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Managed Funds find favour as conditions change

Announcements regarding taxes and regulation and changing market dynamics have seen investors placing increased confidence in managed funds, according to the latest ASB Investor Confidence report.

Friday, April 28th 2006, 11:16AM
When asked: What type of investment gives the best return?
While residential rental property remains the highest ranked asset class, it dropped four points to 20%. The big change in the first quarter of 2006 was managed funds, up seven points to 16%.

"The last few months have seen an increase in confidence amongst people invested in managed funds, and rightly so," says Jonathan Beale, Head of Investment Services ASB Investments. "The New Zealand dollar began its drop against major currencies in the last quarter, while local and international equities performed well, increasing the desirability of managed funds."

The performance of ASB's Balanced, Growth and Dynamic Strategy Funds, which have exposure to both local and international equity markets, reflects the type of performance that appears to be attracting investors. The Balanced, Growth and Dynamic Strategies returned 5.45%, 7.01% and 9.94% respectively for the period.

"The interest rate increases from the Reserve Bank pushed mortgage rates up, while median house price growth slowed, and the number of days to sell a house increased, impacting the yields and capital gains for rental properties," said Beale.

"Recent announcements regarding capital gains tax changes will make managed funds even more competitive and it seems likely investor sentiment will continue in this manner over coming quarters."

When splitting investors by region and asking them what investment gives the best return between residential rental properties and managed funds, there were some interesting results.

"While investors in the upper and lower North Island mirror the overall results in the report closing the gap in confidence in residential rental property and managed funds, South Islanders have completely changed their stance, with managed funds now by far the preferred investment to get the best return."

"It is unclear at this stage what is driving this change in confidence. South Islanders have typically been more conservative when it comes to investment returns, but the change in confidence this quarter has been surprising."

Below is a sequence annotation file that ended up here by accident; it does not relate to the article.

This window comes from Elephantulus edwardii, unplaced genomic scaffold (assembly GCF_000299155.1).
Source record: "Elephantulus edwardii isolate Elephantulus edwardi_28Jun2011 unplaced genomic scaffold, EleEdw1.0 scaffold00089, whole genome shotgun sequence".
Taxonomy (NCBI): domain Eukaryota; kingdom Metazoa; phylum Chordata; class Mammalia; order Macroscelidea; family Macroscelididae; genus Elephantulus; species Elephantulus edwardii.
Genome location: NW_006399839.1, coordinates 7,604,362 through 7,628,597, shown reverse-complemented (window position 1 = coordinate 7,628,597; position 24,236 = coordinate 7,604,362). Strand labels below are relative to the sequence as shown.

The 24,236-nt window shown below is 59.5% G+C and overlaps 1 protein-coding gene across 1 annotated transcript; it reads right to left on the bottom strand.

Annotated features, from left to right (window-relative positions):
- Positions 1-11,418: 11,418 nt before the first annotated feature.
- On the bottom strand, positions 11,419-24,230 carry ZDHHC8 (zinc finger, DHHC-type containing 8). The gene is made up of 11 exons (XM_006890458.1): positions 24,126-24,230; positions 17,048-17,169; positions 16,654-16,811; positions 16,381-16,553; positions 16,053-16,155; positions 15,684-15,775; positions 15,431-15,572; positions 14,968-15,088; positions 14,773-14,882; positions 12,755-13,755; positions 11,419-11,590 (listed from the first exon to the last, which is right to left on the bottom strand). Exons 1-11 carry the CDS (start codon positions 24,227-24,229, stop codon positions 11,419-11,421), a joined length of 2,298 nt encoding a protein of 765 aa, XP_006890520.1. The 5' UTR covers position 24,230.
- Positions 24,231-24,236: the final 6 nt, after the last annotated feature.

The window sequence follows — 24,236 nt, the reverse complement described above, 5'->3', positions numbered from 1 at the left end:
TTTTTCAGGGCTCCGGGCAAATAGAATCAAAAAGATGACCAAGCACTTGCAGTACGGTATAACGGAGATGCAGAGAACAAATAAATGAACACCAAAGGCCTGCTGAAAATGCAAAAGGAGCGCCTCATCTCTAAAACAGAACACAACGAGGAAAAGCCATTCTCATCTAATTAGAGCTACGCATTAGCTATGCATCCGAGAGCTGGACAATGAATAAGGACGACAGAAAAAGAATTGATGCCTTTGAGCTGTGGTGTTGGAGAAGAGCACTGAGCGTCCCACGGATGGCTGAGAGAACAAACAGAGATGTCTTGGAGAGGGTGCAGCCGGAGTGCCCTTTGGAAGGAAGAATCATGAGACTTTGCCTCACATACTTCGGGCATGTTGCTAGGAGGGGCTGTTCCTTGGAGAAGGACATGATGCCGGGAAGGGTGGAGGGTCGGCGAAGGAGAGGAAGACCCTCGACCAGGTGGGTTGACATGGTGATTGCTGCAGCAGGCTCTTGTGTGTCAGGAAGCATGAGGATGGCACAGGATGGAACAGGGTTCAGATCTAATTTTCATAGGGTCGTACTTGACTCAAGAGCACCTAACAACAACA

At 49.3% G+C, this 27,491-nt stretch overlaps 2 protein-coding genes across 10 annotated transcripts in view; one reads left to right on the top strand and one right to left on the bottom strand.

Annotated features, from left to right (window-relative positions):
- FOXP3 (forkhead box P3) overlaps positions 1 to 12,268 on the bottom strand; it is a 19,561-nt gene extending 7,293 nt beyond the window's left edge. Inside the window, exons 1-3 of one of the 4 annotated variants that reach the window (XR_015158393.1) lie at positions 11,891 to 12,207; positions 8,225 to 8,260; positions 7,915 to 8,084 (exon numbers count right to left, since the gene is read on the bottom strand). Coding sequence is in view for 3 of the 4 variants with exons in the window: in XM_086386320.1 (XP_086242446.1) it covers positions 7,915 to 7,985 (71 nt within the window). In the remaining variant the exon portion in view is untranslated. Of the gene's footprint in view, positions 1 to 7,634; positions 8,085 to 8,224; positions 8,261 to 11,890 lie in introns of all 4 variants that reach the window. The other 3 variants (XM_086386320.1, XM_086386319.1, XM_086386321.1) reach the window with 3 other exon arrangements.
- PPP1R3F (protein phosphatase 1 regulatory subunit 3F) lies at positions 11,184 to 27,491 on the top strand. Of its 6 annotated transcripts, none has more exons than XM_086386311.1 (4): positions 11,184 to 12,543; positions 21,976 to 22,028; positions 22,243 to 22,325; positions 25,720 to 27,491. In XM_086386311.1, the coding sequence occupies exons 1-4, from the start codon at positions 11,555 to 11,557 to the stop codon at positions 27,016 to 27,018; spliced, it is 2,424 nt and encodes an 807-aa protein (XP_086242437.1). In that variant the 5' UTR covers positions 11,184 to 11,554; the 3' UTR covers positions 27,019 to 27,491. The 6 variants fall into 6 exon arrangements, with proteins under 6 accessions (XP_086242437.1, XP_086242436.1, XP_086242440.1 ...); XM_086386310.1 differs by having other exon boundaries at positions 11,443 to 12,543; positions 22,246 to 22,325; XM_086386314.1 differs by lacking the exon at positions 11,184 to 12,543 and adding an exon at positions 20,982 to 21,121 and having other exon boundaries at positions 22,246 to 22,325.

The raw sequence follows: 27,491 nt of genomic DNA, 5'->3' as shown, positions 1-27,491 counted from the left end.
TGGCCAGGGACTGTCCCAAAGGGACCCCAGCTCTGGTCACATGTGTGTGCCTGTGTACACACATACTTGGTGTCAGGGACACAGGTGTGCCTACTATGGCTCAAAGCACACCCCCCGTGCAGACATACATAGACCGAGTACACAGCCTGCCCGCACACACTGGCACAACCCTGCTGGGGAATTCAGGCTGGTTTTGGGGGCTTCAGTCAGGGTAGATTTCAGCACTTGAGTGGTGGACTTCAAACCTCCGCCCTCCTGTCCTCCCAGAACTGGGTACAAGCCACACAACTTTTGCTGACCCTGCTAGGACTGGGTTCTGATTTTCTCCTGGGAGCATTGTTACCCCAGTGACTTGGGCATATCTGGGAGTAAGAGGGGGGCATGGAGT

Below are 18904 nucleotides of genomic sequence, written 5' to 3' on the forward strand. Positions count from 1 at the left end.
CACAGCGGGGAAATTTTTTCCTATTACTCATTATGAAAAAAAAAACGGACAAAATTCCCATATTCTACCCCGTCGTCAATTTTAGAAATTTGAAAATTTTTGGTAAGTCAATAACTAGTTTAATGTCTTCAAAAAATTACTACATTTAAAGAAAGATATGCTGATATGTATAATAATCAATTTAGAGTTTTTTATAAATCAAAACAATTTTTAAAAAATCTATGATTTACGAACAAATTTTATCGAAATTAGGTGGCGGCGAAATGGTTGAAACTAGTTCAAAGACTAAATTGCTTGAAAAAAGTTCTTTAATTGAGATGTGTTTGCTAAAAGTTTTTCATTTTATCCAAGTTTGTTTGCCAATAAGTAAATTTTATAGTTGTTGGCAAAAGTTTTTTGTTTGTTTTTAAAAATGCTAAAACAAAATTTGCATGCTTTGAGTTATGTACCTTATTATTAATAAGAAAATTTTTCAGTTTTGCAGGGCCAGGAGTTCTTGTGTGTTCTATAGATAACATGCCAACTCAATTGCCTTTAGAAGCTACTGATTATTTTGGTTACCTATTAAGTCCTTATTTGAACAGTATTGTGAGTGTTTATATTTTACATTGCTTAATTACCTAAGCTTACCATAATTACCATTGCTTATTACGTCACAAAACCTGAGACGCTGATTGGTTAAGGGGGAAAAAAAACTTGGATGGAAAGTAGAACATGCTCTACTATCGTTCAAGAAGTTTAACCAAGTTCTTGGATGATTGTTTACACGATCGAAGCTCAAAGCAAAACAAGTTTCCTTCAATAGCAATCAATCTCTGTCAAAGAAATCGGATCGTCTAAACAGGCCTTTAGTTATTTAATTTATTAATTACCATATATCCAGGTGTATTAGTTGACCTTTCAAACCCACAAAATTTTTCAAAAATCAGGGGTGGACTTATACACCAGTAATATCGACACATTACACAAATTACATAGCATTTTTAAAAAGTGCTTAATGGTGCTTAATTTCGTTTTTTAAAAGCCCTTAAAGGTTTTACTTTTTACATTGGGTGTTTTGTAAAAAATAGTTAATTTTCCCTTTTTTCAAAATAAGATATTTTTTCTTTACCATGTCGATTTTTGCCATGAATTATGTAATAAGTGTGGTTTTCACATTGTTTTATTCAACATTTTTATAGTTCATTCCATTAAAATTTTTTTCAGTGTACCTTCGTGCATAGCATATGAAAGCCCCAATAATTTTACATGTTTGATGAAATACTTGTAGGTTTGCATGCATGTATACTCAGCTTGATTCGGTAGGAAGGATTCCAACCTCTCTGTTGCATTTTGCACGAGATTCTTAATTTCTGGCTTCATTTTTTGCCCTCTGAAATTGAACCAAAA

When asked: Do you expect your net return from investments this year to be better or worse than last year?
Confidence amongst investors that investments will perform better this year than they did last year has dropped to a net 9%, the lowest point since the first quarter of 2003.

"We have been surprised in previous reports with the levels of optimism amongst investors for even higher returns than they have seen in recent years," says Beale. "A more pessimistic outlook from investors is probably a reflection of the general market sentiment that we are experiencing a slowdown in the economy. The double digit performance seen in many asset classes over the last few years couldn't go on for ever."

When asked: How confident are you in your current main investment?
Findings when asking people about their own investments were similar to those about investments in general. Confidence in managed funds surged up 18 points to 57%, while residential rental properties dropped one point to 60%.

"People are generally pretty confident in their main investment," says Beale. "The jump in confidence for people with managed funds is warranted as, in general, managed fund performance over recent times has been very good. This measure does tend to fluctuate over quarters as performance ebbs and flows, but reinforces the adage that with managed funds it is time in the market, not timing the market that provides good performance.

"At the moment the difference in confidence between people who use investment adviser (42%) and those who don't (32%) is relatively static. It is likely to change in favour of those using investment advisers as market conditions become more difficult, and with changes to tax around investments and regulation."

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